If you had to pinpoint the most transformative medical innovation of the past few centuries, the invention of the vaccine would be a strong contender. Deployed against polio, measles and influenza, vaccines are thought to have saved hundreds of millions of lives since the 1790s, when Dr Edward Jenner first noticed that milkmaids who contracted cowpox tended not to develop the more serious smallpox. But there’s one disease that vaccine scientists have never, yet, worked out how to conquer: cancer.

Governments in the 2000s poured large sums into the hunt for ‘cancer jabs’, described by some as the holy grail of cancer research. But they made little demonstrable progress.

Now, that might be changing. Recently, charities praised ‘historic’ results from the first major study into the effects of the vaccine used to prevent human papillomavirus (HPV), which is cutting rates of cervical cancer by nearly 90 per cent, according to data published in the Lancet. Scientists say there’s more momentum towards cancer vaccines now than ever before, thanks partly to Covid-19 lighting a rocket beneath the industry. "The technology has leapt on," says Dr Sam Godfrey, senior research manager at Cancer Research UK. "The past year and a half has given us insight into things we didn’t know before. We’ve tested things faster, developed technologies quicker; pushed things in ways we haven’t before."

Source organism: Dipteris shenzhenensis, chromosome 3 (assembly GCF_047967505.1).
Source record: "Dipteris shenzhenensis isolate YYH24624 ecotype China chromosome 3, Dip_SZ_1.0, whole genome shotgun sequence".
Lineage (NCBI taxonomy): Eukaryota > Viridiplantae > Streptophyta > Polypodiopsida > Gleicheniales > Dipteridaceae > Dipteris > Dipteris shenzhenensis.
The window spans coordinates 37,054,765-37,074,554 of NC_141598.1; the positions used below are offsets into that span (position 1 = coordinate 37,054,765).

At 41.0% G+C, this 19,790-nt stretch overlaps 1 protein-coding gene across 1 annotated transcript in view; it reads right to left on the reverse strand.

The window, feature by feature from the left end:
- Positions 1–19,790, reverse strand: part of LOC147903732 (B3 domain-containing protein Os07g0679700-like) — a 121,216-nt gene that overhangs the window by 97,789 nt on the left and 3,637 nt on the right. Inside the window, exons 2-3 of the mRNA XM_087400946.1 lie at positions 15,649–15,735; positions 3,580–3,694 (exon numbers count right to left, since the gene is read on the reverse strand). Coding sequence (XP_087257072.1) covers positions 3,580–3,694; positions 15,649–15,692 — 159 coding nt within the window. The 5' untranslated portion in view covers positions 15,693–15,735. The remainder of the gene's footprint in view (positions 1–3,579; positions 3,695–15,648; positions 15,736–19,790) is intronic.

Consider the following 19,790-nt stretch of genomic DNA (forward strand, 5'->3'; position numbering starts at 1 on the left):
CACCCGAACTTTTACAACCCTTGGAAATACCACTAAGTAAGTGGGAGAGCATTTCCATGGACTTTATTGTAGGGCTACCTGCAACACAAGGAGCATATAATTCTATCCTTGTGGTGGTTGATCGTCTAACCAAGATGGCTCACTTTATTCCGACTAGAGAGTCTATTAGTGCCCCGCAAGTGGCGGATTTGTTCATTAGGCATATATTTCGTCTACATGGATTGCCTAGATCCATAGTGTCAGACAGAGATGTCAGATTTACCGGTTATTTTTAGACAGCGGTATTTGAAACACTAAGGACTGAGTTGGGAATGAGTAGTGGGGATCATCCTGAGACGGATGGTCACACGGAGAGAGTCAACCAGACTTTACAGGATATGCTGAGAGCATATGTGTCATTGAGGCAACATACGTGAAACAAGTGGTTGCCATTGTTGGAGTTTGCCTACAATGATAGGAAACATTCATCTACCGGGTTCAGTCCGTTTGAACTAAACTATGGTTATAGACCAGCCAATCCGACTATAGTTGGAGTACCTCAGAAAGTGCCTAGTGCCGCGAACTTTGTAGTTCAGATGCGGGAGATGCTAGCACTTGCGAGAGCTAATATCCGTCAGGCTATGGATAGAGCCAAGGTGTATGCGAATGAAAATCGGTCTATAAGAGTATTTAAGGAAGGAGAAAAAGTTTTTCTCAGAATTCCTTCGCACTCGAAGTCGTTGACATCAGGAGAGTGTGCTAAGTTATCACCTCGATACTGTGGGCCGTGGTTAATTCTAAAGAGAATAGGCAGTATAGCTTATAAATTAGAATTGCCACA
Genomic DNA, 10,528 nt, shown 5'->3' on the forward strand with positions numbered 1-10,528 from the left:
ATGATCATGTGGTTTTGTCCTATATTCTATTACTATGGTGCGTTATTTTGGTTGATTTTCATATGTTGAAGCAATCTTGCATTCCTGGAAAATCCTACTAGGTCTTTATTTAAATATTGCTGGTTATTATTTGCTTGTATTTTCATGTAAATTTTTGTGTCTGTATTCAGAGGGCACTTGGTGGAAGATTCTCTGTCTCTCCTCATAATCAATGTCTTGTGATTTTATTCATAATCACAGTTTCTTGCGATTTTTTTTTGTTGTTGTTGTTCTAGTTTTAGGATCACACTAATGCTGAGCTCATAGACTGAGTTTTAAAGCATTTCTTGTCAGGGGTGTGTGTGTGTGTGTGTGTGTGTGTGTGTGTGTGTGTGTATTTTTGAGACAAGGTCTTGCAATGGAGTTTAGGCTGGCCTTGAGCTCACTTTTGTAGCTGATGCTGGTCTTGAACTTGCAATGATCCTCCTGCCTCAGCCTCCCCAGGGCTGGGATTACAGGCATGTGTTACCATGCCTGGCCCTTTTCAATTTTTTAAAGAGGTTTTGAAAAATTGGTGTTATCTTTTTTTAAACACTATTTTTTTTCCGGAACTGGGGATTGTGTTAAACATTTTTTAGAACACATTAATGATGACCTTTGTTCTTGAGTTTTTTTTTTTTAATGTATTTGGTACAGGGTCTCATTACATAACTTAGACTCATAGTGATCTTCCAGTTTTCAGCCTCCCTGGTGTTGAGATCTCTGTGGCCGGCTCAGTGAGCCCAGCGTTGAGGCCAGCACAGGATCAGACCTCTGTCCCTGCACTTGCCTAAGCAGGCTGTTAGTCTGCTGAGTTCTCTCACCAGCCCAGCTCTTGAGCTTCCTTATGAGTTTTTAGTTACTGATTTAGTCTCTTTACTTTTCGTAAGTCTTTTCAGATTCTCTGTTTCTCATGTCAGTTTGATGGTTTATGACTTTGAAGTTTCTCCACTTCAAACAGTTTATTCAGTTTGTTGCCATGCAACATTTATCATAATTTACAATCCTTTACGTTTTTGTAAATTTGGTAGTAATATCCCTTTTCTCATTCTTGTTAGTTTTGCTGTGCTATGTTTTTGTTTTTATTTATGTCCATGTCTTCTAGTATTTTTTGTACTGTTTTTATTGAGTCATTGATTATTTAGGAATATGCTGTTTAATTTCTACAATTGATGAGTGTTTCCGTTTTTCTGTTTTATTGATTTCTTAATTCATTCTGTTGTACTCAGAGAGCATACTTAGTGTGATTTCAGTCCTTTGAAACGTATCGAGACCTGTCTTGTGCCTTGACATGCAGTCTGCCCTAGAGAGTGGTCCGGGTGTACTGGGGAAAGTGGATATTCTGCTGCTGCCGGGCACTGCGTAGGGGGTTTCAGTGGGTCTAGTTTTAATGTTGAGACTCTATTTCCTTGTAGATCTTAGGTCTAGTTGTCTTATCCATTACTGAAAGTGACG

So which cancers might we one day be able to beat with vaccines?

Cervical, head and neck, anal and genital cancers

There was scepticism in the medical community in the early 1990s, when the first scientists suggested that cervical cancer might be linked to HPV, a common group of viruses spread through skin-to-skin contact or sex. HPV sometimes causes warts on the skin, but other than that was thought to be broadly harmless. But then, in 1999, UK epidemiologist Prof Julian Peto proved that almost all cases of cervical cancer are linked to HPV.

In some cases, HPV can lie dormant for decades, hiding from the immune system, gradually inflicting damage on this defence system. Eventually, if you’re unlucky, cancer develops.

The logic behind the HPV vaccine was simple: eliminate the virus, and we might just be able to eliminate cervical cancer, too. And it seems to have worked. "It’s a big deal," says Godfrey.

Breast cancer

It’s among the most commonly diagnosed cancers in the UK; now scientists think breast cancer might be tackleable with vaccines.

Researchers in the US launched a well-publicised trial, testing a new vaccine against the most aggressive form of breast cancer, triple-negative. The vaccine will target a protein called a-lactalbumin, which plays a key role in the production of breast milk, and is usually only produced by the body during pregnancy and lactation.

But a-lactalbumin is also commonly found in breast tumours, meaning it could function as an early alarm. The technology has already proved successful in mice.


Some of the most exciting research is now looking at how cancer vaccines can be ‘personalised’ to fight the specific antigens that live on each patient’s tumours.

Scientists at Harvard University are currently working on personalised vaccines designed to fight melanoma, the deadliest form of skin cancer.

They have already developed specially tailored vaccines for eight patients, all of whom had had their melanoma surgically removed (and thus remained in the ‘high-risk’ group).

The research team then followed the patients and saw the vaccines maintained their immune effect for years after the initial injection.

The Daily Telegraph

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